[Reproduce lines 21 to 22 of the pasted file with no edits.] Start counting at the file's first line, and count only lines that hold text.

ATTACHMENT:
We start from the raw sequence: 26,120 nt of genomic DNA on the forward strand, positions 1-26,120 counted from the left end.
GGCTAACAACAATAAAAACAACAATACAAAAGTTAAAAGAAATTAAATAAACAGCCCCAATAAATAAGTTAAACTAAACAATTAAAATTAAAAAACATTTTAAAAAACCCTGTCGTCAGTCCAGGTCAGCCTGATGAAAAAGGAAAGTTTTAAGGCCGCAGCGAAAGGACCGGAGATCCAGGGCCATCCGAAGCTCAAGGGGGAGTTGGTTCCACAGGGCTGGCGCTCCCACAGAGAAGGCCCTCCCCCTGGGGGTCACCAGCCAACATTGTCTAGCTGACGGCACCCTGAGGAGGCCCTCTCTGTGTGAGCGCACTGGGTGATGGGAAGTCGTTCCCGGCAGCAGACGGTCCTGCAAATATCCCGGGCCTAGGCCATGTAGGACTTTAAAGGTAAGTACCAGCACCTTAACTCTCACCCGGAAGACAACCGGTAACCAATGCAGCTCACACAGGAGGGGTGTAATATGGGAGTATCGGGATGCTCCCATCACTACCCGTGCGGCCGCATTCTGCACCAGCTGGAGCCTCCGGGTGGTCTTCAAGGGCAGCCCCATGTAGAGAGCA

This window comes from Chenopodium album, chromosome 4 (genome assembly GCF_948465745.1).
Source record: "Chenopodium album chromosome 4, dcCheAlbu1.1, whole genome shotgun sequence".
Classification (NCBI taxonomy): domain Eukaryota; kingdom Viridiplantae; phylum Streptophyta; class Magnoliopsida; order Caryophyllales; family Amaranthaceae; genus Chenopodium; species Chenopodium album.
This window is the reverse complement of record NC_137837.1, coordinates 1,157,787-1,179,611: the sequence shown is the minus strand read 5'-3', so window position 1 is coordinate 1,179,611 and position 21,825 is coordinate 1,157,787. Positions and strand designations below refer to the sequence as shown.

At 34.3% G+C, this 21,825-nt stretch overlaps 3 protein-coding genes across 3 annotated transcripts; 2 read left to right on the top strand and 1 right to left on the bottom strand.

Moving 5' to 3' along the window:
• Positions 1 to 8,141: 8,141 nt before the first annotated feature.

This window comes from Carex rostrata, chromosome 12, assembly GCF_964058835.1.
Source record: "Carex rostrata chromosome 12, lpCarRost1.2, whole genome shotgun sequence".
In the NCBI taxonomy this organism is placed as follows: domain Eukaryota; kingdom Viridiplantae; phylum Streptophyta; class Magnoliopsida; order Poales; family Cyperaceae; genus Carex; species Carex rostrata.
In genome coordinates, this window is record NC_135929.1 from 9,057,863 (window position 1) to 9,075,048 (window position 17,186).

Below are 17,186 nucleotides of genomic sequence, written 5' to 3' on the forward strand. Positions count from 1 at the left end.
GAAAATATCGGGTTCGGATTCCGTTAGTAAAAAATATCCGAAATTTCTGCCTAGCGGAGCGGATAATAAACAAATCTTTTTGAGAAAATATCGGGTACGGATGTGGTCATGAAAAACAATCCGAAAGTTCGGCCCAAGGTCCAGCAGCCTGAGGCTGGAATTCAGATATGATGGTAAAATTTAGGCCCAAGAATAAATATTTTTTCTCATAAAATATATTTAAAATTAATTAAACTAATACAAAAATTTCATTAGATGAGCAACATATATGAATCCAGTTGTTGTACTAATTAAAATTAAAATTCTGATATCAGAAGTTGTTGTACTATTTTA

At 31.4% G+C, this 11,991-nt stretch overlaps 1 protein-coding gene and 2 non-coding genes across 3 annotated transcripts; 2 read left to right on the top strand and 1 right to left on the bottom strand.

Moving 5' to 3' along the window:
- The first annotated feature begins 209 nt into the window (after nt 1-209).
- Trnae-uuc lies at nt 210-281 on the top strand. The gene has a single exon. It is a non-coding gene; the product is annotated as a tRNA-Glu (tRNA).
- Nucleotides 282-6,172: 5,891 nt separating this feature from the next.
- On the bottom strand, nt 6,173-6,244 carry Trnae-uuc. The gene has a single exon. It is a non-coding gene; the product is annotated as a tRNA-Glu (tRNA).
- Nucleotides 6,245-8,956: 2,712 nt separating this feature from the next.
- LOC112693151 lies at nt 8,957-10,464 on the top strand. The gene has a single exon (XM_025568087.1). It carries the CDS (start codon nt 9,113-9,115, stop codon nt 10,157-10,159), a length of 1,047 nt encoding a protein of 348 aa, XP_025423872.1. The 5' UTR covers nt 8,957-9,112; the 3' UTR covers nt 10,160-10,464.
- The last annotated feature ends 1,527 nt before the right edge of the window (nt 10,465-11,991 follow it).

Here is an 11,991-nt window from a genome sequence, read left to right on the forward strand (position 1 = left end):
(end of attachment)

- On the bottom strand, nt 6,173-6,244 carry Trnae-uuc. The gene has a single exon. It is a non-coding gene; the product is annotated as a tRNA-Glu (tRNA).
- Nucleotides 6,245-8,956: 2,712 nt separating this feature from the next.